Occasional inquiries from Parliament gave long-suffering UFOcrats the chance to vent a bit. A certain Earl of Clancarty, a true believer who demanded a House of Lords investigation into spacemen incursions that, to his way of thinking, stretched back to at least the Biblical star over Bethlehem, particularly tried MoD’s patience in the late 1970s. “If they have not attacked for the last 2,000 years, it is doubtful whether the earl’s evidence could justify diversion of Defence resources just at present,” ministry spokesman T.M.P. Stevens wrote to another interested peer.
Weird flying stuff was just as fascinating in the Soviet Union. Authorities reacted there too, though typically in a jumbled fashion that their Russian successors have disclosed only in bits and pieces. The extant Soviet UFO trail starts in 1968, when a group of 13 senior air and space engineers worked up the courage to write a letter to No. 2 leader Alexei Kosygin, proposing a committee to study the issue. They learned to their surprise that the Politburo was already on it. “Questions about the nature of so-called flying objects have been considered by an array of competent organizations including the USSR Academy of Sciences and the Ministry of Defense,” a scientist on Kosygin’s staff wrote back. “There is no necessity to create any sort of special organization.”
Little is known to this day about what the academy and the Soviet military considered. But UFOs were more enthusiastically studied in the late 1970s by Yuri Andropov, longtime head of the KGB and, for a brief term at the end of his life, supreme Soviet leader. Andropov aide Igor Sinitsin recalled approaching his boss gingerly in 1977 with a Western magazine report about a “giant jellyfish” widely witnessed in the skies over the northwest Russian city of Petrozavodsk. Andropov stunned his subordinate by pulling out a UFO dossier that he had been quietly compiling with help from the counter-intelligence directorate. (The jellyfish was later linked to exhaust gases from a secret rocket launch.)
From that year forward, the KGB kept tabs on the more spectacular airborne mysteries reported across the Soviet Union. In 1984, Soviet pilots in two fighters and an attack helicopter chased and fired on an intruding UFO from along the Caspian Sea border. One report has the unknown craft taking evasive action—diving to 320 feet to thwart the jets, then ascending beyond the helicopter’s range—but eventually retreating out to sea.
This and other sightings were reportedly collected in a so-called Blue Folder (not to be confused with the Blue Book), which after the Soviet collapse in 1991 was entrusted to Pavel Popovich, a cosmonaut-turned-UFO-enthusiast. He, in turn, drip-fed files to a wider audience over the next dozen years. (Popovich died last September; it’s not clear what became of the collection of reports in his possession.)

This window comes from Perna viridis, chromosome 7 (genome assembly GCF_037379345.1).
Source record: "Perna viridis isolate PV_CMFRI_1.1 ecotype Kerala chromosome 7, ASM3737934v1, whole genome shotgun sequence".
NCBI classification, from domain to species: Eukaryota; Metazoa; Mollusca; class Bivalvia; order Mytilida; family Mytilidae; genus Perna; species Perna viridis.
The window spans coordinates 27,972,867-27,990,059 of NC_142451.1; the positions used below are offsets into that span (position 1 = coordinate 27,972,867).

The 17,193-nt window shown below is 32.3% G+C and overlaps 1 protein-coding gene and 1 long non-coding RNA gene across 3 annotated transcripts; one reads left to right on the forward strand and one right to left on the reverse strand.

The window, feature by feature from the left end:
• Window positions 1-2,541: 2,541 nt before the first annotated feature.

Yuri Andropov did not live long enough for glasnost to compel him to share his thoughts on the Blue Folder’s contents. But his top deputy and successor at the KGB, Vladimir Kryuchkov, remained unimpressed. “The Party Central Committee and Council of Ministers asked me more than once to confirm or deny rumors about unexplained events, especially UFOs and ‘abominable snow men,’ ” he told the Russian newspaper Komsomoslkaya Pravda in 2005. “The conclusion was always fruits of the imagination. Fear has big eyes.”
State-sponsored UFO studies peaked worldwide in the 1970s and 1980s, as the Soviet occupation of Afghanistan and the Reagan Revolution ratcheted up East-West tensions, and Close Encounters and Star Wars stirred the global imagination. Latin America showed particular enthusiasm.
On May 19, 1986, Brazil had its Night of the UFOs, with five fighters scrambling to chase mystery lights across the country’s southwest for two and a half hours. The air force minister went on TV the next morning to order a full investigation. Declassified only last year, this Brazilian report found: “The phenomenon is solid and reflects intelligence by its capacity to follow and sustain distance from the observers, as well as to fly in formation.”
In the peaceful 1990s, military services in the West found it increasingly hard to justify the reporting of mystery craft. By 1991, when Nick Pope came to the United Kingdom’s UFO desk, resources had shrunk to about one half of one mid-level official’s time, namely his.
After the 1993 serial sightings of “two Concordes joined together,” popularly known in Britain as the Cosford Incident, Pope and his unnamed counterpart at DI55 began quietly lobbying for a fresh look at UFOs. He got his wish for an MoD review of the files that had piled up over the decades, but the results disappointed him.